Foster v. Cassady, No. 4:2015cv00225 - Document 31 (E.D. Mo. 2016)

Court Description: MEMORANDUM AND ORDER -.....IT IS HEREBY ORDERED that petitioner's Objections to the U.S. Magistrate Judge's April 1, 2016 Order Denying Discovery Under Rule 6 are OVERRULED. [Docs. 28, 29] Signed by District Judge Charles A. Shaw on 6/22/2016. (MRC)
Download PDF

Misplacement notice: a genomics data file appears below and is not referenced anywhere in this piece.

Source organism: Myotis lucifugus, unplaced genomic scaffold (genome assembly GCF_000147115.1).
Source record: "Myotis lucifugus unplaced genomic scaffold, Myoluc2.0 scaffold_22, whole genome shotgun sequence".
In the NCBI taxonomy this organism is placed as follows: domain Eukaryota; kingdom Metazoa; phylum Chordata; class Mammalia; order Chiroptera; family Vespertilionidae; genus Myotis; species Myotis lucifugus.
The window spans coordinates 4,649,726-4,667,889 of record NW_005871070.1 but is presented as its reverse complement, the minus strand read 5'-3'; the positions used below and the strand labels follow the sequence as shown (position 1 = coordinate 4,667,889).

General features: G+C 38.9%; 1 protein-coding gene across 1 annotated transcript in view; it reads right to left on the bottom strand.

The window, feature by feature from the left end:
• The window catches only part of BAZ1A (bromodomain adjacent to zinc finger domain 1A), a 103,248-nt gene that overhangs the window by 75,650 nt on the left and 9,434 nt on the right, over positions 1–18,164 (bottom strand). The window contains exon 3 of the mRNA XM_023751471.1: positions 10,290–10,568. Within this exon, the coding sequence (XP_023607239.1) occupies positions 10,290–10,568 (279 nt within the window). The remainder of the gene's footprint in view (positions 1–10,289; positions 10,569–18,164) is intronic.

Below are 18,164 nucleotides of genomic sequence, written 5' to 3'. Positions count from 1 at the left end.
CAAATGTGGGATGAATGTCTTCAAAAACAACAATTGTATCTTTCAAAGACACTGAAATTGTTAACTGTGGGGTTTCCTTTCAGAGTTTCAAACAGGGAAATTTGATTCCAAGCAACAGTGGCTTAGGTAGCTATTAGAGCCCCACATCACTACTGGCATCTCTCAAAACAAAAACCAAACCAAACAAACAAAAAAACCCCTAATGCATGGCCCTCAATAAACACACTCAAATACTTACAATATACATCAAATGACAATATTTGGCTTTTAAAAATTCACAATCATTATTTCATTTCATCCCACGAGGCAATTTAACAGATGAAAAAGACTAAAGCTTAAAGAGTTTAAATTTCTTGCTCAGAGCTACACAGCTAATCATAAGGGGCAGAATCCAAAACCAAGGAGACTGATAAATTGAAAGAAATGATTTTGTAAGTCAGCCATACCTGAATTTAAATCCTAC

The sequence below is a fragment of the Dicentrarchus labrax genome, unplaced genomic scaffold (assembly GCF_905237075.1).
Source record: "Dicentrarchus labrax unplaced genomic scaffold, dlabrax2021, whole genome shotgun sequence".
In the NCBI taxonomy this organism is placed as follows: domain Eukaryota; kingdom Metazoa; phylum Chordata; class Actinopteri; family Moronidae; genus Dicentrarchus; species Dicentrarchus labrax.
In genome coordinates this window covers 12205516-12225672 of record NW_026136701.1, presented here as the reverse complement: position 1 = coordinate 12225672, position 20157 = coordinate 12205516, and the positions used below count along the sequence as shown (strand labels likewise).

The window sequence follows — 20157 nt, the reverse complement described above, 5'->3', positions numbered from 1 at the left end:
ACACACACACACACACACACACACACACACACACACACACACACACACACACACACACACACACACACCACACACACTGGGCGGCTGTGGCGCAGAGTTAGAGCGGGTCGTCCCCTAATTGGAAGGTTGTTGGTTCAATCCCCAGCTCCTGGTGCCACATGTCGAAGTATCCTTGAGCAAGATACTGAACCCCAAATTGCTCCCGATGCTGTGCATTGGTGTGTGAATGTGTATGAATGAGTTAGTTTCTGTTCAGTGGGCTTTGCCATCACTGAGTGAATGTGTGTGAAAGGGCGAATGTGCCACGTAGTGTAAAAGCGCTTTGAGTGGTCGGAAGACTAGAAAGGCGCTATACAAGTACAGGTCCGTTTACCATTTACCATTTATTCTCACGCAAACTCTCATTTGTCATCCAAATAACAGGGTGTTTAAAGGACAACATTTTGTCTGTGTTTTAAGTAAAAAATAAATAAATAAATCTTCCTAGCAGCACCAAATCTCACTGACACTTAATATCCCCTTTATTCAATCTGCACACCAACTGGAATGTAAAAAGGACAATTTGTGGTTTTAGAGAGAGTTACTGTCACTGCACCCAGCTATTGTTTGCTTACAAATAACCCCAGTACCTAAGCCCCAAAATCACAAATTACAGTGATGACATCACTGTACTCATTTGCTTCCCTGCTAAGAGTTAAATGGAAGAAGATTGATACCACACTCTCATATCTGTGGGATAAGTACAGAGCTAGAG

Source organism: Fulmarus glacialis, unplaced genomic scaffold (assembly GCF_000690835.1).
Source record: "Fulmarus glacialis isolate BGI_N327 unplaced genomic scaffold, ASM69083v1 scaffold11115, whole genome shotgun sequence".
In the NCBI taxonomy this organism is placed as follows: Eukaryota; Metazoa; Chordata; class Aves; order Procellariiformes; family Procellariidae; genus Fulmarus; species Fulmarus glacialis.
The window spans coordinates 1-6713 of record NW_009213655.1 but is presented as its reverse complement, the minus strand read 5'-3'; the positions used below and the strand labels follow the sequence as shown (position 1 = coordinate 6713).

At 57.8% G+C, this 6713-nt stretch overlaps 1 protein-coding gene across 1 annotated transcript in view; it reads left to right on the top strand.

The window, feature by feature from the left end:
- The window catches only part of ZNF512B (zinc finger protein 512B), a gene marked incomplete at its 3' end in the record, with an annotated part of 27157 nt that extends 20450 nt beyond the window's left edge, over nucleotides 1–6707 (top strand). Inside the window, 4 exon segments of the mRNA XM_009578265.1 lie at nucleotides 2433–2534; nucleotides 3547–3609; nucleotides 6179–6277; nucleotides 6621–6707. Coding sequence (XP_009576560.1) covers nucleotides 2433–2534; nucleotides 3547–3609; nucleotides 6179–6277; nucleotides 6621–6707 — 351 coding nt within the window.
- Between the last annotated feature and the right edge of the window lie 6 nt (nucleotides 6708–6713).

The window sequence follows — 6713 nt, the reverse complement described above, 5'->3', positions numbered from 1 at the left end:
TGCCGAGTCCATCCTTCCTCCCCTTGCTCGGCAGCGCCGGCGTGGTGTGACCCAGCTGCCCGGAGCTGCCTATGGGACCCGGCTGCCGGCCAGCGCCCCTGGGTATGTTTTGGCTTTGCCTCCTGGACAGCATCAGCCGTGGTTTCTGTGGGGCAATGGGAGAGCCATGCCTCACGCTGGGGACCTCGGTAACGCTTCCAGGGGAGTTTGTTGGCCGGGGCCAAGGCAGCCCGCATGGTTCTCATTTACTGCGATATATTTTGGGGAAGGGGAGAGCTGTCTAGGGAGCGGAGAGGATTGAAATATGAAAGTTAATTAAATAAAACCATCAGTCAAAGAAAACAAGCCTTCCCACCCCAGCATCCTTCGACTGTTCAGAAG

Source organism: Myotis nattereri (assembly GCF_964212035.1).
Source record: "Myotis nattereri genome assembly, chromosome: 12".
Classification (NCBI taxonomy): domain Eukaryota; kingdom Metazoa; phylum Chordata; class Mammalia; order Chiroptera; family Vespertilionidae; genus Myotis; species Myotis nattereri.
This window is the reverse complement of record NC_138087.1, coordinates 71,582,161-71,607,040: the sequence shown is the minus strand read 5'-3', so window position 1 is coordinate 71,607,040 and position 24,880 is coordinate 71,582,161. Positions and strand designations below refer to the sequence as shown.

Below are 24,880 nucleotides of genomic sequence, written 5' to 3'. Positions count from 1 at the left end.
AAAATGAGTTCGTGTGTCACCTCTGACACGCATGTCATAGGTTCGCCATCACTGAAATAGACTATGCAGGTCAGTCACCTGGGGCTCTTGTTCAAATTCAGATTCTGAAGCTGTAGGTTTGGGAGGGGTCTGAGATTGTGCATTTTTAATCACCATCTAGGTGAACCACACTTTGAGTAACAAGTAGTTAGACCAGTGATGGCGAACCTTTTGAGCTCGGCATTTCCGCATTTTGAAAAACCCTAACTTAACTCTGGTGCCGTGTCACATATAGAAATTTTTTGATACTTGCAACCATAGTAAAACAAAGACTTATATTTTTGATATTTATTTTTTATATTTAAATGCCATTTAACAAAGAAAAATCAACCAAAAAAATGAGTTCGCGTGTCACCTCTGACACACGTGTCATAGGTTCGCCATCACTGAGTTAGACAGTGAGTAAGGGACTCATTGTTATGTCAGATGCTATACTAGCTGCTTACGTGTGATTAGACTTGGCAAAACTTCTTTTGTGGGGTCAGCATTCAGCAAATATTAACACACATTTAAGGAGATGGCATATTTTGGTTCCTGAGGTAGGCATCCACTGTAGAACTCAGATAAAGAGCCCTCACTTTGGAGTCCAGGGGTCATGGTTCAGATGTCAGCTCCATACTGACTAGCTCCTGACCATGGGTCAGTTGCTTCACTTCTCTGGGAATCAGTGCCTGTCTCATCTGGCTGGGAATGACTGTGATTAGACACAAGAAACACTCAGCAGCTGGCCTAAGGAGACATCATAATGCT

Foster v. Cassady Doc. 31 UNITED STATES DISTRICT COURT EASTERN DISTRICT OF MISSOURI EASTERN DIVISION RODNEY L. FOSTER, ) ) ) ) ) ) ) ) ) Petitioner, v. JAY CASSADY, Respondent. No. 4:15-CV-225 CAS/SPM MEMORANDUM AND ORDER This matter is before the Court on pro se petitioner Rodney L. Foster’s “Objections to the U.S. Magistrate’s April 1, 2016 Order Denying Discovery Under Rule 6” (Doc. 28), and petitioner’s letter dated April 18, 2016 (Doc. 29) that supplements his Objections. For the following reasons, the Court will overrule petitioner’s Objections. I. Background Petitioner filed this action under 28 U.S.C. § 2254 on February 2, 2015, seeking review of his state court conviction. On February 10, 2015, the case was referred to Magistrate Judge Shirley Padmore Mensah pursuant to 28 U.S.C. § 636(b) for a report and recommendation on dispositive matters and for rulings on non-dispositive matters. See 28 U.S.C. § 636(b); Federal Rule of Civil Procedure 72. Petitioner’s Objections concern a ruling on a non-dispositive matter. On April 1, 2016, the Magistrate Judge issued an Order denying petitioner’s Second Motion to Authorize Discovery that described petitioner’s motion as follows: In Petitioner’s Second Motion to Authorize Discovery, Petitioner seeks to obtain a DVD surveillance video of the scene of the crime of which he was convicted. He also seeks to obtain reports, documentation, and witness deposition testimony related to the video. Petitioner argues that this evidence would contain Dockets.Justia.com exculpatory evidence relevant to Ground 3 of his petition, in which he alleges that his trial counsel was ineffective for failing to investigate and obtain this DVD surveillance video. Petitioner raised the ineffective assistance of counsel claim in Ground 3 in his Rule 29.15 motion for post-conviction relief, and the motion court held an evidentiary hearing and found the claim to be without merit. See Resp’t Ex. F, Doc. 10-6, at pp. 33-36, 42-43. The Missouri Court of Appeals reviewed the claim and affirmed the motion court’s decision. Order of Apr. 1, 2016 (“Order”) at 2 (Doc. 27). The Magistrate Judge stated the Supreme Court has held that “review under § 2254(d)(1) is limited to the record that was before the state court that adjudicated the claim on the merits,” Cullen v. Pinholster, 563 U.S. 170, 181 (2011), and that this Court has applied Pinholster’s holding to requests for discovery under Rule 6 of the Rules Governing § 2254 Cases. Order at 2 (citing Greenlee v. Wallace, 2015 WL 847489, at *1 (E.D. Mo. Feb. 26, 2015)). The Magistrate Judge rejected petitioner’s argument that 28 U.S.C. § 2254(e)(2) acts as an exception to § 2254(d) and Pinholster, stating that § 2254(e)(2) “merely provides limitations on the circumstances under which a court may consider new evidence in assessing a habeas claim.” Order at 4. The Magistrate Judge also rejected petitioner’s argument that Williams v. Taylor, 529 U.S. 420 (2000), “contains an ‘exception’ to Pinholster and permits discovery where a petitioner has been diligent during the relevant stages in the state proceedings but the facts are still not developed.” Order at 4. The Magistrate Judge stated that Williams “concerned only the question of when § 2254(e)(2) bars a federal evidentiary hearing.” Order at 4-5. II. Legal Standard A party may file objections to a magistrate judge’s order that rules on a pretrial issue which is not dispositive of a case, within fourteen days after being served with a copy. Rule 72(a), Fed. R. Civ. P. “The district judge in the case must consider timely objections and modify or set aside 2 any part of the order that is clearly erroneous or is contrary to law.” Id. Petitioner’s Objections are timely and the Court therefore considers them, but finds them to be without merit. III. Discussion Petitioner asserts that the Magistrate Judge’s Order is clearly erroneous or contrary to law because it failed to address his argument that he is entitled to discovery under the Supreme Court’s decision in Martinez v. Ryan, 132 S. Ct. 1309 (2012). In the alternative, petitioner asserts that the Order is clearly erroneous or contrary to law with respect to its rulings on the Williams v. Taylor and § 2254(e)(2) “exceptions” to Pinholster. 1. Martinez is Inapplicable to Petitioner’s Case Although petitioner is correct that the Magistrate Judge did not address his argument concerning Martinez, the argument is without merit. The Martinez rule does not apply in the circumstances of petitioner’s case. “In Martinez, the Supreme Court carved out a ‘limited qualification’ to procedural default, explaining that a procedural default occurs when a state court declines to hear a claim based on a party’s failure to comply with state procedural rules.” United States v. Lee, 792 F.3d 1021, 1024 (8th Cir. 2015) (quoting Martinez, 132 S. Ct. at 1316, 1319). The Supreme Court in Martinez “narrowly proscribed the circumstances under which lack of counsel, or ineffective assistance of counsel, at the initial step of state post-conviction review could establish ‘cause’ to excuse a habeas petitioner’s procedural default of a claim that his trial counsel rendered ineffective assistance,” Tolefree v. Hobbs, 2015 WL 2237886, at * 3 (E.D. Ark. May 12, 2015), such that a federal habeas court can reach the merits of the trial-level ineffective assistance claim. Lee, 792 F.3d at 1024. 3 In Martinez, the habeas petitioner asserted that his post-conviction proceeding attorney failed to raise a claim for ineffective assistance of trial counsel. Because Martinez’s ineffective assistance claim was not raised at the required time under state procedural rules, the claim was procedurally defaulted and he never obtained a review on the merits of the claim. Through the narrow exception created by the Supreme Court, Martinez was allowed to assert his initial-review collateral proceeding counsel’s ineffectiveness as “cause” to excuse the default. In contrast, in Pinholster, the petitioner’s ineffective assistance of trial counsel claim was not procedurally defaulted, but instead was raised and rejected on the merits in state court. After considering the language of the statute, the Supreme Court held that in reviewing habeas claims under § 2254(d)(1), a federal court is limited to considering the record before the state court that adjudicated the claim, and is prohibited from receiving new evidence offered in support of the claim. 131 S. Ct. at 181-82. Petitioner’s case is like Pinholster and is controlled by its holding. Similar to Pinholster, petitioner argues that his trial attorney was ineffective for failing to investigate and present exculpatory evidence. As in Pinholster, petitioner’s arguments were raised and rejected on the merits in his state post-conviction proceeding. Petitioner is now attempting to find additional support for his ineffective assistance claim through discovery to obtain new evidence that was not presented to the state court, but Pinholster bars any consideration of new evidence. Petitioner’s case is easily distinguished from Martinez. Unlike the facts in Martinez, here petitioner’s post-conviction counsel raised a claim that trial counsel was ineffective for failing to discover the surveillance video DVD. Unlike Martinez, petitioner’s ineffective assistance claim is not procedurally defaulted because it was raised in state court at the required time. Most 4 importantly, unlike Martinez, petitioner received a state court adjudication on the merits of his ineffective assistance claim. See Martinez, 132 S. Ct. at 1316 (explaining that “if counsel’s errors in an initial-review collateral proceeding do not establish cause to excuse the procedural default in a federal habeas proceeding, no court will review the prisoner’s claims.”). Because petitioner has received a ruling on the merits of his ineffective assistance of counsel claim, the rationale for Martinez’s “narrow exception” is completely absent from his case and its holding does not apply here. See Gray v. Zook, 806 F.3d 783, 789 (4th Cir. 2015) (“Martinez permits a petitioner to excuse certain procedurally defaulted ineffective-assistance-of-trial-counsel claims. But if claims are not procedurally defaulted—that is, they were properly presented to the state court—then Martinez does not apply.”), petition for cert. filed, No. 15-9473 (May 24, 2016). Cf. Arnold v. Dormire, 675 F.3d 1082, 1087 (8th Cir. 2012) (where petitioner’s ineffective assistance claims were litigated in his post-conviction proceeding, “unlike Martinez, Arnold has already had his day in court[.]”). The conclusion that Martinez does not apply where a habeas petitioner’s claims have been reviewed on their merits by the state courts is consistent with the decisions of two circuit courts that have addressed the issue. In Escamilla v. Stephens, 749 F.3d 380, 382 (5th Cir. 2014), the petitioner argued that under Martinez, the federal habeas court should have considered new evidence that was not presented to the state court, in support of his exhausted ineffective assistance claim. The Fifth Circuit disagreed, stating that “Martinez does not apply to claims that were fully adjudicated on the merits by the state habeas court because those claims are, by definition, not procedurally defaulted.” Id. The court explained that “once a claim is considered and denied on the merits by the state habeas 5 court, Martinez is inapplicable, and may not function as an exception to Pinholster’s rule that bars a federal habeas court from considering evidence not presented to the state habeas court.” Id. at 395. In Moore v. Mitchell, 708 F.3d 760, 789 (6th Cir. 2013), the Sixth Circuit held that under Pinholster, a federal habeas court considering the merits of fully adjudicated claims cannot consider evidence that was not before the state courts, even if the parties jointly moved to expand the record. The court first held that Martinez’s narrow exception to the procedural default rule was inapplicable where the petitioner’s claim was raised and rejected on the merits in state court. Id. at 785. The court then stated that petitioner was “not asking that we afford a Martinez-like review of a procedurally defaulted claim, but rather that we turn Martinez into a route to circumvent Pinholster.” Id. The court rejected this effort, holding that “Pinholster plainly bans such an attempt to obtain review of the merits of claims presented in state courts in light of facts that were not presented in state court. Martinez does not alter that conclusion.” Id. In sum, Martinez does not apply to fully adjudicated claims that were raised and rejected in state court, like petitioner’s ineffective assistance claim concerning the surveillance video DVD. Instead, Pinholster applies, and bars this Court’s consideration of any new evidence in connection with its habeas review of this fully adjudicated claim. Petitioner is attempting to use Martinez to circumvent Pinholster’s rule, but he cannot do this. The Court also rejects petitioner’s alternative argument that the Magistrate Judge’s Order is clearly erroneous or contrary to law with respect to its rejection of petitioner’s arguments that Williams v. Taylor and § 2254(e)(2) act as exceptions to § 2254(d) and Pinholster. The Court concurs fully with the Magistrate Judge’s analysis of these arguments. 6 2. Petitioner Cannot Show “Good Cause” for Discovery “A habeas petitioner, unlike the usual civil litigant in federal court, is not entitled to discovery as a matter of ordinary course.” Bracy v. Gramley, 520 U.S. 899, 904 (1997). Rule 6(a) provides that “a judge may, for good cause, authorize a party to conduct discovery under the Federal Rules of Civil Procedure and may limit the extent of discovery.” Rule 6(a), Rules Governing § 2254 Cases. Under Rule 6(b), the requesting party must provide reasons for the request. To establish good cause, a petitioner must make “specific allegations” that give a court “reason to believe that the petitioner may, if the facts are fully developed, be able to demonstrate that he is . . . entitled to relief.” Newton v. Kemna, 354 F.3d 776, 783 (8th Cir. 2004) (quoting Bracy, 520 U.S. at 904, 908-09). As discussed above, under Pinholster, federal review of petitioner’s fully adjudicated ineffective assistance claim is restricted to the factual record that was before the state courts. Any new evidence developed in federal court has no bearing on this Court’s review. See Pinholster, 563 U.S. at 185. Because the state courts adjudicated petitioner’s claim on the merits, this Court may only look to the state court record in applying § 2254(d). As a result, petitioner cannot show the “good cause” required by Rule 6(a) for the discovery he seeks. See Greenlee, 2015 WL 847489, at *1. The Magistrate Judge properly denied petitioner’s Second Motion to Authorize Discovery. IV. Conclusion For the foregoing reasons, the Court will overrule petitioner’s Objections to the Magistrate Judge’s Order of April 1, 2016 that denied petitioner’s Second Motion to Authorize Discovery. Petitioner has failed to establish that any aspect of the Magistrate Judge’s Order is clearly erroneous or contrary to law, or that he is entitled to discovery under Rule 6(a) of the Rules Governing § 2254 Cases. 7 Accordingly, IT IS HEREBY ORDERED that petitioner’s Objections to the U.S. Magistrate Judge’s April 1, 2016 Order Denying Discovery Under Rule 6 are OVERRULED. [Docs. 28, 29] CHARLES A. SHAW UNITED STATES DISTRICT JUDGE Dated this 22nd day of June, 2016. 8